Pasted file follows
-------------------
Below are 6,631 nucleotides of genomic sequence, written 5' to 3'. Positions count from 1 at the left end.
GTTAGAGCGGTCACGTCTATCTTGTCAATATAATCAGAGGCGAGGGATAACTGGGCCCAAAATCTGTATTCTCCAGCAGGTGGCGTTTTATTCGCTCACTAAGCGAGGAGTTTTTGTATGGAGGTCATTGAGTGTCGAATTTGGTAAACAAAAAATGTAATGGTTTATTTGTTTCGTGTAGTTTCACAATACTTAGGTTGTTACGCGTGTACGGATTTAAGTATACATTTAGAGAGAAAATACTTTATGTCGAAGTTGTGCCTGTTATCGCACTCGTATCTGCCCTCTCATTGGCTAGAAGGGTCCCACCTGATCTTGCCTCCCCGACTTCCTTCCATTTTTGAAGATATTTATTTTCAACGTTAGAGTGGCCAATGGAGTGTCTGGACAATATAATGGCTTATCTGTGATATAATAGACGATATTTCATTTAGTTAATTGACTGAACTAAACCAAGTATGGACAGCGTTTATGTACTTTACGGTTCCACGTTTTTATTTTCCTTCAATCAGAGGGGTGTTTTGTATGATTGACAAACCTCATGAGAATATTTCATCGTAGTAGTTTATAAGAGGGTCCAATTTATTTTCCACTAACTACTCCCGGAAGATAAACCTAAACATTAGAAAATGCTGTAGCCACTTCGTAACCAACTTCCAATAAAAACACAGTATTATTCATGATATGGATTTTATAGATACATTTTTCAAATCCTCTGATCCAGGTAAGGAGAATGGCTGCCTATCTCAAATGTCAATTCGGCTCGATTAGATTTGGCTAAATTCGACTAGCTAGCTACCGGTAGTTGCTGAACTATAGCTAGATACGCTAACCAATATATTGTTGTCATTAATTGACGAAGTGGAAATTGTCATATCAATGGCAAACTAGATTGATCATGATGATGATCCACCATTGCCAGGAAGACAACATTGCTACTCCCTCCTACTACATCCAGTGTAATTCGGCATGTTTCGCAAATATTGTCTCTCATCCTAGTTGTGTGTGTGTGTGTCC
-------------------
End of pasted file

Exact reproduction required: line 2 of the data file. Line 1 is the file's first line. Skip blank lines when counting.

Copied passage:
GTTAGAGCGGTCACGTCTATCTTGTCAATATAATCAGAGGCGAGGGATAACTGGGCCCAAAATCTGTATTCTCCAGCAGGTGGCGTTTTATTCGCTCACTAAGCGAGGAGTTTTTGTATGGAGGTCATTGAGTGTCGAATTTGGTAAACAAAAAATGTAATGGTTTATTTGTTTCGTGTAGTTTCACAATACTTAGGTTGTTACGCGTGTACGGATTTAAGTATACATTTAGAGAGAAAATACTTTATGTCGAAGTTGTGCCTGTTATCGCACTCGTATCTGCCCTCTCATTGGCTAGAAGGGTCCCACCTGATCTTGCCTCCCCGACTTCCTTCCATTTTTGAAGATATTTATTTTCAACGTTAGAGTGGCCAATGGAGTGTCTGGACAATATAATGGCTTATCTGTGATATAATAGACGATATTTCATTTAGTTAATTGACTGAACTAAACCAAGTATGGACAGCGTTTATGTACTTTACGGTTCCACGTTTTTATTTTCCTTCAATCAGAGGGGTGTTTTGTATGATTGACAAACCTCATGAGAATATTTCATCGTAGTAGTTTATAAGAGGGTCCAATTTATTTTCCACTAACTACTCCCGGAAGATAAACCTAAACATTAGAAAATGCTGTAGCCACTTCGTAACCAACTTCCAATAAAAACACAGTATTATTCATGATATGGATTTTATAGATACATTTTTCAAATCCTCTGATCCAGGTAAGGAGAATGGCTGCCTATCTCAAATGTCAATTCGGCTCGATTAGATTTGGCTAAATTCGACTAGCTAGCTACCGGTAGTTGCTGAACTATAGCTAGATACGCTAACCAATATATTGTTGTCATTAATTGACGAAGTGGAAATTGTCATATCAATGGCAAACTAGATTGATCATGATGATGATCCACCATTGCCAGGAAGACAACATTGCTACTCCCTCCTACTACATCCAGTGTAATTCGGCATGTTTCGCAAATATTGTCTCTCATCCTAGTTGTGTGTGTGTGTGTCC